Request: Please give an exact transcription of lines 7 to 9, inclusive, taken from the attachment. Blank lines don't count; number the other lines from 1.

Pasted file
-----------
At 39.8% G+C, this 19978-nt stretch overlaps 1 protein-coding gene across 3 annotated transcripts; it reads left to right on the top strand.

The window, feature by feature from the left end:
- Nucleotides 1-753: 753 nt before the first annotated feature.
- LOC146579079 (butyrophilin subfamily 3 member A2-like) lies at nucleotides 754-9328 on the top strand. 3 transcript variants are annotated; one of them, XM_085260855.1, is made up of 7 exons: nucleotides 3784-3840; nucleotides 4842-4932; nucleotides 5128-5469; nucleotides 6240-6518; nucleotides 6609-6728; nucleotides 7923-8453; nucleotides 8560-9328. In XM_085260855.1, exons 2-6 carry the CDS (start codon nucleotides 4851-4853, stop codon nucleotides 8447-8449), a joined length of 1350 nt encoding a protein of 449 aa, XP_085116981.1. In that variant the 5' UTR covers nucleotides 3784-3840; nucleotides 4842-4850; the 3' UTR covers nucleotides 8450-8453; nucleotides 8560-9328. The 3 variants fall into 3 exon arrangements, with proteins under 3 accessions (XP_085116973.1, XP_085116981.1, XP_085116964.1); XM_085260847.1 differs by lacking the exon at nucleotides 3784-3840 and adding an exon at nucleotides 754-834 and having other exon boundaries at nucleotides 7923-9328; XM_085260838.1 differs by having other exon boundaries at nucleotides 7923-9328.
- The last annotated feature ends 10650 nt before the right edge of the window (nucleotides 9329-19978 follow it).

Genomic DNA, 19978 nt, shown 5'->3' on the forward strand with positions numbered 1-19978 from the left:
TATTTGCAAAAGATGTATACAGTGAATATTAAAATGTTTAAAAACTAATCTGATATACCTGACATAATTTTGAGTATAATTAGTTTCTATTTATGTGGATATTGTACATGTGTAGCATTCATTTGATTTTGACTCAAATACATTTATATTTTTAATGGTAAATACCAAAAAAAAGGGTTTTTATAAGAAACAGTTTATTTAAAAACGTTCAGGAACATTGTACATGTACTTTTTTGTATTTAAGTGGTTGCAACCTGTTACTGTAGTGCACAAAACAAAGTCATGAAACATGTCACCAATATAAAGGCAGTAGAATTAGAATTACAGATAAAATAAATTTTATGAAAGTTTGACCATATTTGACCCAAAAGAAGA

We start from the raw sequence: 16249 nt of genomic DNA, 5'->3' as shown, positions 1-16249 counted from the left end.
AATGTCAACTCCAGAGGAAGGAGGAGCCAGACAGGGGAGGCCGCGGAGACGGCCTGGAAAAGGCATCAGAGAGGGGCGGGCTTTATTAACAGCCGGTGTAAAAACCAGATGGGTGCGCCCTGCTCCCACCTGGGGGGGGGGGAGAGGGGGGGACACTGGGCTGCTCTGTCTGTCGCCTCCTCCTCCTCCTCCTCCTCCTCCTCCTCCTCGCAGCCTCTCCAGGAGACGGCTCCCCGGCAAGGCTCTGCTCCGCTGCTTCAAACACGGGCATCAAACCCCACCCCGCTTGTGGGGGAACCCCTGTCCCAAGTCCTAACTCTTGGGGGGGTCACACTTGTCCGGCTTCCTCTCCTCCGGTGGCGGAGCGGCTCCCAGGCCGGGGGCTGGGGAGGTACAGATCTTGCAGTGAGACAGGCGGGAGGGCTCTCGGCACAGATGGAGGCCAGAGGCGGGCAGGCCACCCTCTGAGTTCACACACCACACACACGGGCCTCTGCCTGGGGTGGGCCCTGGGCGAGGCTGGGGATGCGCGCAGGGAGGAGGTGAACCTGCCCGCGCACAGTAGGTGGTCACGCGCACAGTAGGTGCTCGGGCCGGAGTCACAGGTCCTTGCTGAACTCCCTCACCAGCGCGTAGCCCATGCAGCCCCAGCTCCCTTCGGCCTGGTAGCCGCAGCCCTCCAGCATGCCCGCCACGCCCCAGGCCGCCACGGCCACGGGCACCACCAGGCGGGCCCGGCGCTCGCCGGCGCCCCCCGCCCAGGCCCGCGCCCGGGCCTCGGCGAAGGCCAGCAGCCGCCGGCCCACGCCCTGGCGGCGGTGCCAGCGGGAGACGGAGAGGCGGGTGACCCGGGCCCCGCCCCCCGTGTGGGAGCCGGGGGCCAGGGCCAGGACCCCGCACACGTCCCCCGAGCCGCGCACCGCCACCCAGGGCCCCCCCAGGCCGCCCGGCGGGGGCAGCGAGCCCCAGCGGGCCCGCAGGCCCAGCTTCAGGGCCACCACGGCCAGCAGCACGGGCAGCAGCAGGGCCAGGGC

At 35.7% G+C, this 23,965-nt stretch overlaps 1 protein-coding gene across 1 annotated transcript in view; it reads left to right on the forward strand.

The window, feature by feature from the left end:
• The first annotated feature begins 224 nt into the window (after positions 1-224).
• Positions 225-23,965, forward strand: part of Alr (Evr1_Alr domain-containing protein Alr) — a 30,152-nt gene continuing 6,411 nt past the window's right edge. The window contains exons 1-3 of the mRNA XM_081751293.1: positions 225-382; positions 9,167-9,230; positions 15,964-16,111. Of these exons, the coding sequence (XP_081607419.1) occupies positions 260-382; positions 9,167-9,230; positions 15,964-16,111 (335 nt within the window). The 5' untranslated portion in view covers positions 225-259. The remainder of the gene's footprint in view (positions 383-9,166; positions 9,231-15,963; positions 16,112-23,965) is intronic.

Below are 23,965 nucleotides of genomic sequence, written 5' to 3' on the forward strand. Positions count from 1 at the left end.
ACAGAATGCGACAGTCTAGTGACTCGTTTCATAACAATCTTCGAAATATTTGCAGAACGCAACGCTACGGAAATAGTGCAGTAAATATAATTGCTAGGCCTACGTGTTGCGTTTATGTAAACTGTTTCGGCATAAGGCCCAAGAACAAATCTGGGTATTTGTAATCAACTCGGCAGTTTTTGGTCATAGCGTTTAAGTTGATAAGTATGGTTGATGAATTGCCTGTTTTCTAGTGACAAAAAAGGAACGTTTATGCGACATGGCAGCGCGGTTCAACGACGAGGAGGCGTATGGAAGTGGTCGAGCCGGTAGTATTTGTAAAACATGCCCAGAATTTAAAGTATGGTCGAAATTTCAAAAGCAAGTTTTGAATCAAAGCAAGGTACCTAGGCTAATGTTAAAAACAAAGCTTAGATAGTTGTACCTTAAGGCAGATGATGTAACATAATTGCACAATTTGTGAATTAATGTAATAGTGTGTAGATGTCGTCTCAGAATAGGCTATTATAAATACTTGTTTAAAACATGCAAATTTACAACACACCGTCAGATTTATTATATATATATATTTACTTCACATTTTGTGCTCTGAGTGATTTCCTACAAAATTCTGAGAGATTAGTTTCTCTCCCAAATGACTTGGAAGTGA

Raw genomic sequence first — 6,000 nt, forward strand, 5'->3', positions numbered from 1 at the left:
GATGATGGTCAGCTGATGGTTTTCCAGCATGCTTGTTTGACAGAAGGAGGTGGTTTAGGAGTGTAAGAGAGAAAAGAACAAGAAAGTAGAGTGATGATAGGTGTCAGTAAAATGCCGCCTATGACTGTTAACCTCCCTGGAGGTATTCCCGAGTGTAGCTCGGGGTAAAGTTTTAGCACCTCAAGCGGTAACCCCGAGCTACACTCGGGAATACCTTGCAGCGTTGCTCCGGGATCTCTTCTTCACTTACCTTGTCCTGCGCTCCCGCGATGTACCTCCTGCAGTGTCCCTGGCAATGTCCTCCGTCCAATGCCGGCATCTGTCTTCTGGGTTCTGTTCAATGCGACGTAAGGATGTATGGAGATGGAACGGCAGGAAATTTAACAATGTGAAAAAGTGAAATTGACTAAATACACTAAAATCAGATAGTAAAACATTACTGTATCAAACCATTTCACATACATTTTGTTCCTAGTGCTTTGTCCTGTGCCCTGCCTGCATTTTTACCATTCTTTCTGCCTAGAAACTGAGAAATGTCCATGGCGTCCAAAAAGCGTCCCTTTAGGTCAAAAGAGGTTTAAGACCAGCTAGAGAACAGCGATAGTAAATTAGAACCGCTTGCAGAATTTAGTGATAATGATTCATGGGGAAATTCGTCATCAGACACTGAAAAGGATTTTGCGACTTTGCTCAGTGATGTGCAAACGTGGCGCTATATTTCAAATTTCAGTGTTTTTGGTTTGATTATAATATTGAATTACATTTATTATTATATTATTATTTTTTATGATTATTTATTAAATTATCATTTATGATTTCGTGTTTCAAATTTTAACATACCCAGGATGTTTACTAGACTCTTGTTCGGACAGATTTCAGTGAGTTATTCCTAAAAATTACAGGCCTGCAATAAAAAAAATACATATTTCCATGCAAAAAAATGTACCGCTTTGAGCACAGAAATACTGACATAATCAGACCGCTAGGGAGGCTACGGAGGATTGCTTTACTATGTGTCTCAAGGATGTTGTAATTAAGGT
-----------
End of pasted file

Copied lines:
TATTTGCAAAAGATGTATACAGTGAATATTAAAATGTTTAAAAACTAATCTGATATACCTGACATAATTTTGAGTATAATTAGTTTCTATTTATGTGGATATTGTACATGTGTAGCATTCATTTGATTTTGACTCAAATACATTTATATTTTTAATGGTAAATACCAAAAAAAAGGGTTTTTATAAGAAACAGTTTATTTAAAAACGTTCAGGAACATTGTACATGTACTTTTTTGTATTTAAGTGGTTGCAACCTGTTACTGTAGTGCACAAAACAAAGTCATGAAACATGTCACCAATATAAAGGCAGTAGAATTAGAATTACAGATAAAATAAATTTTATGAAAGTTTGACCATATTTGACCCAAAAGAAGA

We start from the raw sequence: 16249 nt of genomic DNA, 5'->3' as shown, positions 1-16249 counted from the left end.
AATGTCAACTCCAGAGGAAGGAGGAGCCAGACAGGGGAGGCCGCGGAGACGGCCTGGAAAAGGCATCAGAGAGGGGCGGGCTTTATTAACAGCCGGTGTAAAAACCAGATGGGTGCGCCCTGCTCCCACCTGGGGGGGGGGGAGAGGGGGGGACACTGGGCTGCTCTGTCTGTCGCCTCCTCCTCCTCCTCCTCCTCCTCCTCCTCCTCGCAGCCTCTCCAGGAGACGGCTCCCCGGCAAGGCTCTGCTCCGCTGCTTCAAACACGGGCATCAAACCCCACCCCGCTTGTGGGGGAACCCCTGTCCCAAGTCCTAACTCTTGGGGGGGTCACACTTGTCCGGCTTCCTCTCCTCCGGTGGCGGAGCGGCTCCCAGGCCGGGGGCTGGGGAGGTACAGATCTTGCAGTGAGACAGGCGGGAGGGCTCTCGGCACAGATGGAGGCCAGAGGCGGGCAGGCCACCCTCTGAGTTCACACACCACACACACGGGCCTCTGCCTGGGGTGGGCCCTGGGCGAGGCTGGGGATGCGCGCAGGGAGGAGGTGAACCTGCCCGCGCACAGTAGGTGGTCACGCGCACAGTAGGTGCTCGGGCCGGAGTCACAGGTCCTTGCTGAACTCCCTCACCAGCGCGTAGCCCATGCAGCCCCAGCTCCCTTCGGCCTGGTAGCCGCAGCCCTCCAGCATGCCCGCCACGCCCCAGGCCGCCACGGCCACGGGCACCACCAGGCGGGCCCGGCGCTCGCCGGCGCCCCCCGCCCAGGCCCGCGCCCGGGCCTCGGCGAAGGCCAGCAGCCGCCGGCCCACGCCCTGGCGGCGGTGCCAGCGGGAGACGGAGAGGCGGGTGACCCGGGCCCCGCCCCCCGTGTGGGAGCCGGGGGCCAGGGCCAGGACCCCGCACACGTCCCCCGAGCCGCGCACCGCCACCCAGGGCCCCCCCAGGCCGCCCGGCGGGGGCAGCGAGCCCCAGCGGGCCCGCAGGCCCAGCTTCAGGGCCACCACGGCCAGCAGCACGGGCAGCAGCAGGGCCAGGGC